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It started with this question, followed up with this question and now led to the present one. :)

The task is as follows: make a Windows program that will run another program in a limited environment. The other program cannot be trusted, so it has to be ready for hackish code. More specifically:

  • Limit the available memory to some X MB (given as a parameter);
  • Limit the available execution time to some X milliseconds (given as a parameter). Note, that this is the Kernel Time + User Time, but not Idle time. On the other hand, Idle time also has to be limited so that the program cannot Sleep() infinitely.
  • Upon program's termination report the CPU time it actually spent, as precisely as possible. Milliseconds would be good, centiseconds acceptable, less than that would not be nice. CPU cycles would be ideal.
  • If the program crashes, report some information about the crash (the more the better, but don't go overboard with stack traces and the like).
  • Preferably capture all the output of the program and report that too;
  • The program is supposed to be using just the current directory, plus maybe some mandatory .DLLs from SYSTEM32 (like kernel.dll, user32.dll, etc.). Limit access to anything else as much as possible. Accessing things like registry and network should not be needed (unless the mandatory .DLL's require it). The less access, the better.

This will be needed for a computing olympiad support software. This program will run the participants submissions on the central server, so you can expect pretty much anything there. Crashes will be routine, and some hacking attempts can be expected too.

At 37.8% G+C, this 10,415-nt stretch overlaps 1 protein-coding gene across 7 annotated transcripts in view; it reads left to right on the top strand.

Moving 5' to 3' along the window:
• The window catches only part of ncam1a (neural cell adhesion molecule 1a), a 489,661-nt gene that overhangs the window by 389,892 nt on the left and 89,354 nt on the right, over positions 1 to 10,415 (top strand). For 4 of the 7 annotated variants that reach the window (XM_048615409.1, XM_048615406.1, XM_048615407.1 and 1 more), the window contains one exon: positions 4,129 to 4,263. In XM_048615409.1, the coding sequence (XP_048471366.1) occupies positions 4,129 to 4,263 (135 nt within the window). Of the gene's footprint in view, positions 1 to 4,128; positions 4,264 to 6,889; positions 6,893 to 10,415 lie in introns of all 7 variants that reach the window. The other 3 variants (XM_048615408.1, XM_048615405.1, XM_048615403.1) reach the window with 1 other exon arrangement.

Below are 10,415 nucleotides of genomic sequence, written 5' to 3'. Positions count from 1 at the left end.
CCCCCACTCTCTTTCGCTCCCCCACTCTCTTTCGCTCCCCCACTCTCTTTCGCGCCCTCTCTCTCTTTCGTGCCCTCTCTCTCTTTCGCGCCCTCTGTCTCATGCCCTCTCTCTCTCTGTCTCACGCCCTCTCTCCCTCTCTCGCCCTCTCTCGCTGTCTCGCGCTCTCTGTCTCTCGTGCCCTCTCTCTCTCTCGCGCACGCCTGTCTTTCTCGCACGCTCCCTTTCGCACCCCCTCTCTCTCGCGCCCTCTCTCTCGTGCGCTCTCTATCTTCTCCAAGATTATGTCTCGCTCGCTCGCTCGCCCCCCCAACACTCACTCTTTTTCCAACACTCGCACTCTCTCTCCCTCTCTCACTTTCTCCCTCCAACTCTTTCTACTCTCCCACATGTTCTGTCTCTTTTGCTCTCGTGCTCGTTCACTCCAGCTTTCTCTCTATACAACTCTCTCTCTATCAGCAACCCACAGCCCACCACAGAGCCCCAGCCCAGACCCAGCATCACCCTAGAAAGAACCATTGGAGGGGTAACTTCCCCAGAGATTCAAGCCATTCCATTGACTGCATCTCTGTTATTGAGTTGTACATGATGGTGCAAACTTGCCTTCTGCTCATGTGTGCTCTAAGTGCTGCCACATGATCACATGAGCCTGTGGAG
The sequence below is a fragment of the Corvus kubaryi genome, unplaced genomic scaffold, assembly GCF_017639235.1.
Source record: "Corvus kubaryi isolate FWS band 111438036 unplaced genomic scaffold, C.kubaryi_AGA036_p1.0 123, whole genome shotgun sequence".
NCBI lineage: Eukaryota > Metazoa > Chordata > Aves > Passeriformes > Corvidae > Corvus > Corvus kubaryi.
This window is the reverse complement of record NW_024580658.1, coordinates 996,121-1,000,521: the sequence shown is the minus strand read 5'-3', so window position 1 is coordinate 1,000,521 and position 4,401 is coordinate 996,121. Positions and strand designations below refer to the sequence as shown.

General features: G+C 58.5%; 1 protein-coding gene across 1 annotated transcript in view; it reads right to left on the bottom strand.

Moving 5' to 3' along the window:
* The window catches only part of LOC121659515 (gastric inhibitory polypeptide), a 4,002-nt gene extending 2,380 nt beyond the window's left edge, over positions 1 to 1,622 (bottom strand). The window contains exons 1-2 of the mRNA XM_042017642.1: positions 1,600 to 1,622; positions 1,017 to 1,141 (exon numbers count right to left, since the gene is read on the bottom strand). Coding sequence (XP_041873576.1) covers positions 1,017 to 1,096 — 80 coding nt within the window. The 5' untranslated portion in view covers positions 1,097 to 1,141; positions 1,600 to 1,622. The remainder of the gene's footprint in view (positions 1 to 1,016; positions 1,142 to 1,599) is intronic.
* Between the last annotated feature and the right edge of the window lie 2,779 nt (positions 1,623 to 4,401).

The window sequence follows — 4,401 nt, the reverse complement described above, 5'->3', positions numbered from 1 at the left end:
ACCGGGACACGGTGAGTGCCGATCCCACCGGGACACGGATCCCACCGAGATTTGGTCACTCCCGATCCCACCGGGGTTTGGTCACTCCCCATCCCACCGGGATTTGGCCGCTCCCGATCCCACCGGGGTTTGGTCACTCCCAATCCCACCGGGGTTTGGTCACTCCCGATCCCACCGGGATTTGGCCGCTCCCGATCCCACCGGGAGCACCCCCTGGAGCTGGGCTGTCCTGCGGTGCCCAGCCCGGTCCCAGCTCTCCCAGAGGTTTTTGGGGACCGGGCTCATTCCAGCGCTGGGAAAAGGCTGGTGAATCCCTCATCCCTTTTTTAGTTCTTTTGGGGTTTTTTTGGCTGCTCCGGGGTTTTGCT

So - how would you go about making such a program? What would you use? In the previous topics (see above) it has become clear that attaching as a debugger is a bad idea, although perhaps I'm simply too clumsy.

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3 Answers 3

You are pretty much building the same process model as IIS - fun! I would use the same tools that IIS uses, its relatively robust against hacking and its designed to partition your system up into many concurrent jobs.

You can use Win32 Jobs to set quotas for memory, cpu, threads and you can set up a security context for different processes to run in, thus limiting access to the file system.

For monitoring, I would look at WMI.

For stack trace when hanging or crashing, I have used ADPlus again from Microsoft.

For capturing console output, check out Creating a Child Process with Redirected Input Output.

Regarding security restrictions, create a low privilege user account and run the job / process as that user.

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Yup, that I know of. Except for the Idle time, but I suppose I could monitor that as well. Do you have any ideas about the rest? –  Vilx- Feb 10 '09 at 13:42
    
Jobs solves part of the problem. But malicious code could still go wild in a Job. –  Assaf Lavie Feb 10 '09 at 13:45
    
Limiting security context is also nice, that's what I've been trying to use too. Although I have to admit - with little success. Somehow I cannot find the right ACL to use. Would a sample be much to ask? –  Vilx- Feb 10 '09 at 13:48